By Kieran Sullivan, Professor of Psychology at the Santa Clara University
In short, what is the study about?
The study examines how attempts – even well-meaning attempts – to influence an intimate partner’s health behavior may be ineffective or even backfire. A key variable seems to be how ready the partner is to make a health behavior change.
What would be the most important take-home messages from the study?
First, do no harm. In other words, don’t try to influence a partner’s health behavior before the partner is ready to make a change. Second, when the partner is ready to make a change, try to help the partner get/stay healthy using positive tactics (e.g., engage in the behavior with them) but not negative change tactics (e.g., making the partner feel guilty). An important caveat is behavior that is leading to serious physical harm, such as a high risk of heart attack or diabetes. In those cases, it may be important for an intimate partner to speak up about health behavior, even when the chances of positively influencing the health behavior are small.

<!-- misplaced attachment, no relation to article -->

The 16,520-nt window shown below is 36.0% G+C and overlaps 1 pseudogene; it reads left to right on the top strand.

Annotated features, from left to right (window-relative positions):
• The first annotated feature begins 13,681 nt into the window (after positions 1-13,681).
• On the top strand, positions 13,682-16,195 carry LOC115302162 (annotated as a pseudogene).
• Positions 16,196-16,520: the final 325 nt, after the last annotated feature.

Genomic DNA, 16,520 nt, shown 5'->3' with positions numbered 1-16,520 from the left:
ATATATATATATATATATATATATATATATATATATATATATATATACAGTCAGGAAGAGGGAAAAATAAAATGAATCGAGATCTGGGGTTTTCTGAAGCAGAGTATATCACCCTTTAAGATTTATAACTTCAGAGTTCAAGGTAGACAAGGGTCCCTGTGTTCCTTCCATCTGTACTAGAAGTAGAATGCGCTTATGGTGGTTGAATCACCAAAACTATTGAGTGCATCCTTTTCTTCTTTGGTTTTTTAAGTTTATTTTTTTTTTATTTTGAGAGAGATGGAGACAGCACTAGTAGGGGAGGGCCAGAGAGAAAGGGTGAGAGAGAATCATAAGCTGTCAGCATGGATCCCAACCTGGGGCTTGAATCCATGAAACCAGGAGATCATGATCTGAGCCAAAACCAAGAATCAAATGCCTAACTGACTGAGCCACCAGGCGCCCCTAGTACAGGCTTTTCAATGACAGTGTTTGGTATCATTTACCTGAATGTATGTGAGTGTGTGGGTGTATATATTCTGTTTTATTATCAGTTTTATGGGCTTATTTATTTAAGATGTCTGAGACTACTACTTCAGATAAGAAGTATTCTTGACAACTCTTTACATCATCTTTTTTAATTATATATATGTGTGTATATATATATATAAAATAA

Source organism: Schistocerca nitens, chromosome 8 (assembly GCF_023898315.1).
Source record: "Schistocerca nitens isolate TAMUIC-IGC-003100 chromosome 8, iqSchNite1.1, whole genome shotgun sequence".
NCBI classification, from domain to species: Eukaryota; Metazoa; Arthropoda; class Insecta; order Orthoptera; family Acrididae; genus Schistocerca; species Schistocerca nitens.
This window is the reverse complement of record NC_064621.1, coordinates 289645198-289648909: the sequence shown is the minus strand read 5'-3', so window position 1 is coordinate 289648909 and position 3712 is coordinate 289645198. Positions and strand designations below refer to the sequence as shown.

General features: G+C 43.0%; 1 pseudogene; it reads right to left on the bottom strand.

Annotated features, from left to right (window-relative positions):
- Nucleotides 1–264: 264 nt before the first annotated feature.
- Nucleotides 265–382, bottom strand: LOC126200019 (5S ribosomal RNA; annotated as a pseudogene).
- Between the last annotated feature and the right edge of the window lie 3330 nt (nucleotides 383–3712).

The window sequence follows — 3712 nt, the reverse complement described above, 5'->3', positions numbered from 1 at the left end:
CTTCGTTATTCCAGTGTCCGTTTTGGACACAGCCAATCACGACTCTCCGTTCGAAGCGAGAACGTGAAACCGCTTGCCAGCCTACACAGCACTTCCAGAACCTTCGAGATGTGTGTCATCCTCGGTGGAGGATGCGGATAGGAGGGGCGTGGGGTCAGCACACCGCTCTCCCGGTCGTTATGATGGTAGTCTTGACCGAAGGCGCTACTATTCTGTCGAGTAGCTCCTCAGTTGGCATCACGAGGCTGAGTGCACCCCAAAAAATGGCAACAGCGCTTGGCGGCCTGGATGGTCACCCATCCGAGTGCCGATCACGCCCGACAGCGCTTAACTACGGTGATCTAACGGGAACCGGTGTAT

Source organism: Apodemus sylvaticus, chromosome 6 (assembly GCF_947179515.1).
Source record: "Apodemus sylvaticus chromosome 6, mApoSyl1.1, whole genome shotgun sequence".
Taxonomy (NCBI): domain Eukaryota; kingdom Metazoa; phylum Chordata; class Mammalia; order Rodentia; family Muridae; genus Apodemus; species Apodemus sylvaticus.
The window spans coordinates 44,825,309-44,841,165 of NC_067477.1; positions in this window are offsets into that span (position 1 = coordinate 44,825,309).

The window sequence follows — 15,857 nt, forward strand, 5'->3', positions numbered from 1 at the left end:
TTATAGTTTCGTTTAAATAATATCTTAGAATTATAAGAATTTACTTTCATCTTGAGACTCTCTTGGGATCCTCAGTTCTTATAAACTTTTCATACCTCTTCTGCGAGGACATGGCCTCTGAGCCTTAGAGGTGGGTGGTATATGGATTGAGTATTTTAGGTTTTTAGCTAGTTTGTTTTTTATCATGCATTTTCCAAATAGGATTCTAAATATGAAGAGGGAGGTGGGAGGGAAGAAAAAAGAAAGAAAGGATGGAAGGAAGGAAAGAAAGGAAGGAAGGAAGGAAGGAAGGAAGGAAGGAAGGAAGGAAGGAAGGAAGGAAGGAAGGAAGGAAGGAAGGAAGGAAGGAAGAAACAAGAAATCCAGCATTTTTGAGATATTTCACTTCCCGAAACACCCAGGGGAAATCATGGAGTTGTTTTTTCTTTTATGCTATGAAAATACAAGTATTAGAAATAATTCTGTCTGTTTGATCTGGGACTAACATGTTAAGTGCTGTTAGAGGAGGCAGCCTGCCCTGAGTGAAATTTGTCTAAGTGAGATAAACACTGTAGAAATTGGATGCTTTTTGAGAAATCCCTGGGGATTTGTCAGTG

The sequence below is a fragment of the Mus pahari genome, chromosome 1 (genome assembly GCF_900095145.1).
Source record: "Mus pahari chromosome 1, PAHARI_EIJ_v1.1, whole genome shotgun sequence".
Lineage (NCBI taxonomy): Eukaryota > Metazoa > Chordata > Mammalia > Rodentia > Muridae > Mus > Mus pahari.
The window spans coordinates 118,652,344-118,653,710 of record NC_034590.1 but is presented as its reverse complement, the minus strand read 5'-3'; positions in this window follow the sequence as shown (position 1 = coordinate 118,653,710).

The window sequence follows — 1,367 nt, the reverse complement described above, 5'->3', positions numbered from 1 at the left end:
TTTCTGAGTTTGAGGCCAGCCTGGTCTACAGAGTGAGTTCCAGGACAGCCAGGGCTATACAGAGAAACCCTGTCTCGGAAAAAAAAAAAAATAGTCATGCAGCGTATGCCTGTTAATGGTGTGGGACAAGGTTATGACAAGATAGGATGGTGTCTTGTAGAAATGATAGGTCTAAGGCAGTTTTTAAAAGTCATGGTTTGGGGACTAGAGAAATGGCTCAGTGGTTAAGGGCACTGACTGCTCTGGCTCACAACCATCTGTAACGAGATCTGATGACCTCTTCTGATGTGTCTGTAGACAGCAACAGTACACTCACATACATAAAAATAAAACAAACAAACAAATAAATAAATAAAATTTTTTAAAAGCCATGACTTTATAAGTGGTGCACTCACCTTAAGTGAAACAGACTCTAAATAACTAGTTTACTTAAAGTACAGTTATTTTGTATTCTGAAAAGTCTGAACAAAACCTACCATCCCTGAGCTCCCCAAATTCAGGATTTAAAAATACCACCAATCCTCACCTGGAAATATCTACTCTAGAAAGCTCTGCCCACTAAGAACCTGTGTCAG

How are these findings important in practice?
When working with couples with issues around health behavior, focus on helping the affected person become more ready to change and consider asking the partner to refrain from trying to influence health behavior as the therapist works with the individual. This might involve education the couple about the dynamics of partner health improvement attempts and using motivational interviewing to assist the unhealthy partner to become more ready to change.
What other studies can be recommended to further an understanding/application of the findings?
Motivational interviewing is a well-established technique for practitioners working with an unhealthy and reluctant patient/client. There are many resources for training in motivational interviewing, including websites (e.g., http://www.motivationalinterviewing.org) and books (e.g., Motivational Interview, 3rd edition by William R. Miller and Stephen Rollnick)